A group of more than 100 nurses who won a $10,000 lottery jackpot decided to change the lives of two of their colleagues instead of taking the money themselves.
The nurses, who all work in the neo-natal intensive care unit (NICU) at Mercy Children’s Hospital St. Louis in Missouri, split their $7,200 post-taxes earnings between a nurse who recently lost her teenage son to suicide and a neonatologist whose husband is battling cancer.
Had the nurses each taken their share of the October Mega Millions win, they would have each received around $50.
“We thought right away that this [money] wasn’t going to make us or break us and it was money we didn’t have before,” said Stephanie Brinkman. “We needed to help somebody.”
Brinkman, a Mercy NICU nurse for 12 years, organizes the unit’s lottery pool each time a Mega Millions or Powerball jackpot starts to reach hundreds of millions of dollars. The group has never before won more than $20.
"It’s completely unbelievable and I think it happened for a reason so we could help [our colleagues] in need," said Brinkman.
Helping a nurse grieving her son's suicide
A nurse who contributes each time to the NICU's lottery pool is Gretchen Post, who has worked at Mercy for 28 years.
On Oct. 23, the same day the nurses won $10,000 in a $1.5 billion Mega Millions jackpot drawing, Post’s teenage son, Jack, committed suicide. She found out that her coworkers in the NICU were donating $3,600 to her just as she was planning her son’s funeral arrangements.
The money, she said, helped to pay for Jack’s funeral.
“It really was a relief,” she said. “I’m very grateful. I know our unit always stands by each other.”
Post said the donation from her coworkers took on special meaning because Jack, who had just turned 17, was a very giving person.
“He would think it was really cool [and] he would have wanted to give it away too,” she said. “He was this simple kid who never wanted anything, never asked for anything but he was so giving himself.”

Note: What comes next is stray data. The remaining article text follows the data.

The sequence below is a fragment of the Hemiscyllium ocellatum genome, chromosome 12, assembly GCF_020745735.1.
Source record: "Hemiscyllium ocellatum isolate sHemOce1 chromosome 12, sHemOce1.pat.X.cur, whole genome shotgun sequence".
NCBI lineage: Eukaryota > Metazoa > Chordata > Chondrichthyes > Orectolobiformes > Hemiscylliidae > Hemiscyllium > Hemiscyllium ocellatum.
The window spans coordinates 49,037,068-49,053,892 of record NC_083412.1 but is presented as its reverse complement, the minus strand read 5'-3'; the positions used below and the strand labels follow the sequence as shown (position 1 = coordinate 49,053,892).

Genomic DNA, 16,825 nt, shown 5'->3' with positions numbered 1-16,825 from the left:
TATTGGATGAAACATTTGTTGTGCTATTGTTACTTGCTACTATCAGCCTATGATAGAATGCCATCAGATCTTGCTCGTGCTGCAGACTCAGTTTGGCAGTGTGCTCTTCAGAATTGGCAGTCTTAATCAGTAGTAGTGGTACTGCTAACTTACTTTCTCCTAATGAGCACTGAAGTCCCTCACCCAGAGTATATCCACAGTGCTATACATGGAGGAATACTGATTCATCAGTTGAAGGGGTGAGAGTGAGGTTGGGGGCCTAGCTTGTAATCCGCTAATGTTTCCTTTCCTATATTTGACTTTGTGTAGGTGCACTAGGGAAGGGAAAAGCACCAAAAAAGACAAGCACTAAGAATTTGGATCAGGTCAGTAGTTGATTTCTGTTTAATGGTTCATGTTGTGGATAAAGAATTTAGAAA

The money is now also helping Post, who has two other children and has not yet returned to work, with her recovery.
“It’s going to take a little bit of time, especially going into the holidays,” she said. “I just want something to come out of my son’s death so I will also [work to] spread suicide awareness.”
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Giving a family support for cancer treatment
The Mercy NICU team member who received the other half of the lottery jackpot said she was praying about her husband's cancer treatments when she learned of her colleagues' generosity.
"I knew it was God answering my prayers," said Dr. Casey Orellana, a neonatologist who has worked at Mercy for 11 years.
Orellana's husband, Phil, also a doctor, was diagnosed in February with sarcoma in his hip. In July the family learned that the cancer had spread to Phil's lungs.
"He’s had most of the treatments that are available here in the U.S. so we’ve looked around the world for treatments," said Orellana. "It’s required us to travel and pay for things insurance doesn’t cover."
The Orellanas, the parents of four children, have been largely unable to work since July. The $3,600 donated by the NICU nurses has allowed the family to pay for expenses related to Phil's treatment, according to Orellana.
"I was surprised that they won the lottery but I wasn’t surprised they were being so generous and amazing because that’s just who they are," she said of her NICU colleagues. "We’ve just had so much support from everyone at Mercy and in the NICU. They’ve all along the way brought food and been there for conversations and hugs."
When asked if the Mercy NICU nurses plan to continue playing the lottery, Orellana, Brinkman and Post all said "yes" in unison.
"Our job is pretty stressful so the lottery is just one of the fun things we can do to bring some camaraderie to our unit," said Post.
"We have a very strong bond and I think this just goes to show that we’re always here for each other, no matter what," added Brinkman. "We hope stories like this encourage others to spread kindness and love."